Ultra-clear glass is nothing new. The first building to use it was Fallingwater, Frank Lloyd Wright ‘s historic modernist house in the woods of Pennsylvania, which has blended architecture and nature in an unprecedented way. As Jaque explains, “transparency is directly linked to a way of controlling nature, and modernity is really the exploitation of nature”. But for many years it was rarely used; ultraclear glass, which is three times more expensive than ordinary glass, did not take off as a commercial product until after the stock market crash of 2008. “It became so difficult to put money in the markets or in other financial products, so the electricity had to be packaged in buildings, ”explains Jaque. “And then because the materiality of these buildings had to be so unique that they could retain long-term value, they took this modern dream of ultra-transparency even further.”

Fracking also dates from the same time – 1947, to be exact – but this industry did not start to flourish until 2008, when low interest rates brought a flood of financing and led many regions economically to collapse. short of turning to gas extraction as a path to renewal. In the years following the crash, Pennsylvania experienced rapid drilling growth. Because New York State banned hydraulic fracturing in 2014, most of its gas comes from elsewhere; Pennsylvania is now the state’s primary source. While many buildings in New York City previously burned high sulfur fuel oil, which pollutes where it is burned, natural gas primarily pollutes where it is extracted.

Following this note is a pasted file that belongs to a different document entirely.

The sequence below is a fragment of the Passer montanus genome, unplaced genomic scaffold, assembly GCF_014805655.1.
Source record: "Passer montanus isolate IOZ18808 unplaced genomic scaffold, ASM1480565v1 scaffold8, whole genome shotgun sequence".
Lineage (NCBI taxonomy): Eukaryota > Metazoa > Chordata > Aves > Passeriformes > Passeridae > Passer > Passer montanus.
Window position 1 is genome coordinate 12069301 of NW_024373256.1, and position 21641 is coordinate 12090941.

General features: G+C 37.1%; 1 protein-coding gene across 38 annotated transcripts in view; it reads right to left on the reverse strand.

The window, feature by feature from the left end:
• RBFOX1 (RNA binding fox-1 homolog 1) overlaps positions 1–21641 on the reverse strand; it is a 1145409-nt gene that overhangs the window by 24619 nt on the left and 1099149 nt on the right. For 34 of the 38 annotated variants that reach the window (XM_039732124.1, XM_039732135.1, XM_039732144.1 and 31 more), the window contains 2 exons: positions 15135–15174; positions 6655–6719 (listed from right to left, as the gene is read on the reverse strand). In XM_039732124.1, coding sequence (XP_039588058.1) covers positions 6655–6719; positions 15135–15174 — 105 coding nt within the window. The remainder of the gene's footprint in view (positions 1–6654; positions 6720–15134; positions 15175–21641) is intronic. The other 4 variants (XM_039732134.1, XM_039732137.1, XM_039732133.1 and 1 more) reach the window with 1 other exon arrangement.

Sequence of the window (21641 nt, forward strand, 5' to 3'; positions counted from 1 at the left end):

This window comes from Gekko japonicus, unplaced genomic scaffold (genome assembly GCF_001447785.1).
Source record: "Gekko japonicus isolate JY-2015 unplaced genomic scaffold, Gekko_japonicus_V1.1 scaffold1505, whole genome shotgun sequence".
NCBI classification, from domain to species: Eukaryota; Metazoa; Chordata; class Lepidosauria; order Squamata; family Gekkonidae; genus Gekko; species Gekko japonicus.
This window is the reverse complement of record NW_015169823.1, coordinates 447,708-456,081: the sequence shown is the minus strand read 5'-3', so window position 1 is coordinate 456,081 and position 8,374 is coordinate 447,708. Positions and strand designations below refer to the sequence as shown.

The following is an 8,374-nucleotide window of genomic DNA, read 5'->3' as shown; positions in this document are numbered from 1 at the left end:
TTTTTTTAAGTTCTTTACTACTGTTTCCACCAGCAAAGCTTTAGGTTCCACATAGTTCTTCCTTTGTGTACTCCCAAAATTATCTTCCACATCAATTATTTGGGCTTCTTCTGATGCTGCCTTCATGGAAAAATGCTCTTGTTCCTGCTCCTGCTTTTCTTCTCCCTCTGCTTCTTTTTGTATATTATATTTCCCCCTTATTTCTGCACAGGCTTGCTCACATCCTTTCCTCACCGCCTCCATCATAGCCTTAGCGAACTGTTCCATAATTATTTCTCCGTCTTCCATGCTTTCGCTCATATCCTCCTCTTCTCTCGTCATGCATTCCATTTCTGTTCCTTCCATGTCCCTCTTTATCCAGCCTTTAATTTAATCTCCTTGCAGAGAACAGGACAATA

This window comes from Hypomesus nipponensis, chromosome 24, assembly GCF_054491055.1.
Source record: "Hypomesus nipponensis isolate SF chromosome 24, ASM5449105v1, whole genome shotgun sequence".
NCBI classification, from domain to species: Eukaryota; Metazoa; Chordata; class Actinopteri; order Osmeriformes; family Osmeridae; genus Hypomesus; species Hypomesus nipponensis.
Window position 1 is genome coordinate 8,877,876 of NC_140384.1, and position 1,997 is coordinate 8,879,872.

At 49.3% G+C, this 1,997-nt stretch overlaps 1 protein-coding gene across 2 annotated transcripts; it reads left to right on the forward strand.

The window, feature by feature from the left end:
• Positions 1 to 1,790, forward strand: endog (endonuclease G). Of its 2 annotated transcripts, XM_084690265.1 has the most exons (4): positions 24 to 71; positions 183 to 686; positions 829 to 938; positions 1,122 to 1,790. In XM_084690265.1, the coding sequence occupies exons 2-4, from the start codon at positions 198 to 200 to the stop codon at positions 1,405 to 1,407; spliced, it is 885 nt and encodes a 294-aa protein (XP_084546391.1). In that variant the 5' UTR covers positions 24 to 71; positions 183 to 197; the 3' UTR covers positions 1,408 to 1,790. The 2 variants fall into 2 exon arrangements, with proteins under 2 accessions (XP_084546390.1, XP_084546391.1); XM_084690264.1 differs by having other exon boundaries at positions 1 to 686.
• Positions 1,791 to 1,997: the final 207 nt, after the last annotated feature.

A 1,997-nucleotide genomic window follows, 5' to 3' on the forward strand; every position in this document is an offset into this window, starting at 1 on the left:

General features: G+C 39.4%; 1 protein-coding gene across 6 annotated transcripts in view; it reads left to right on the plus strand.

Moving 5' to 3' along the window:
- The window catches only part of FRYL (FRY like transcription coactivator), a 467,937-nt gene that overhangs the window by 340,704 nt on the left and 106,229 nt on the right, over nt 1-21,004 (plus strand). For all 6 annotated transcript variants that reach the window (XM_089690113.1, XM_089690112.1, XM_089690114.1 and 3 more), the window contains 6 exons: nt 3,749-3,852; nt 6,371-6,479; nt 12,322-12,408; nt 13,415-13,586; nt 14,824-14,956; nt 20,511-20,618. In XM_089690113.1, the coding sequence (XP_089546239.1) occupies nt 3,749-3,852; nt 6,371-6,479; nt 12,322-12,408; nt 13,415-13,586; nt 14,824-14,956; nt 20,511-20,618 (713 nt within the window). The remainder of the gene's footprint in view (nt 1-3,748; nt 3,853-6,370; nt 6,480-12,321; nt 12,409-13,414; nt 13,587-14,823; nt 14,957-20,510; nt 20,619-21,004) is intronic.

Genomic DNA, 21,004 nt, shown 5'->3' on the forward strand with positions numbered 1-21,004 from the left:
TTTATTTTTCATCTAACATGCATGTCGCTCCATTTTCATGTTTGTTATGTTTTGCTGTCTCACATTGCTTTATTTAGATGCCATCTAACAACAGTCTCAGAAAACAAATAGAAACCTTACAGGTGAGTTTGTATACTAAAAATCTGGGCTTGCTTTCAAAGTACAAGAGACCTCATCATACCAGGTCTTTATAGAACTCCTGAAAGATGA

After presenting testimonies on the harmful effects of hydraulic fracturing, Jaque’s performance subjects the audience to a rumbling and vibrant soundscape that simulates the seismic experience of hydraulic fracturing. “For eight minutes, I wanted to allow our bodies to feel the violence that is inflicted on the rocks,” he said.

The performance is not just pessimistic. Be silica Also includes audio testimonials from Doug CrowGhost and Simone TwoShields of the Standing Rock Sioux Tribe, who talk about building a commitment to preserving the health of the land and water as a gift for future generations. And the performance finale, titled “Dawn Chorus,” recreates how a dog (especially the companion of one of the Pennsylvanians interviewed earlier) perceives the early morning. As the Manhattan sky changes color, a multi-channel symphony recreating the sounds of waking animals gains in intensity. “This is how things can change,” says Jaque. “If you see the world differently, we are already in a different situation. “

“We are in a time where we realize that architecture has been complicit in forms of abuse in a very direct way, and now we have the job to undo it,” he added. “For me, rather than building, what is important is to be self-reflective, to question those power structures and to offer the opportunity to move on to something different.”

Ray Kemble’s video in Be silica, at Performa 2021.
Photo: Walter-Wlodarczyk

Photo: Walter-Wlodarczyk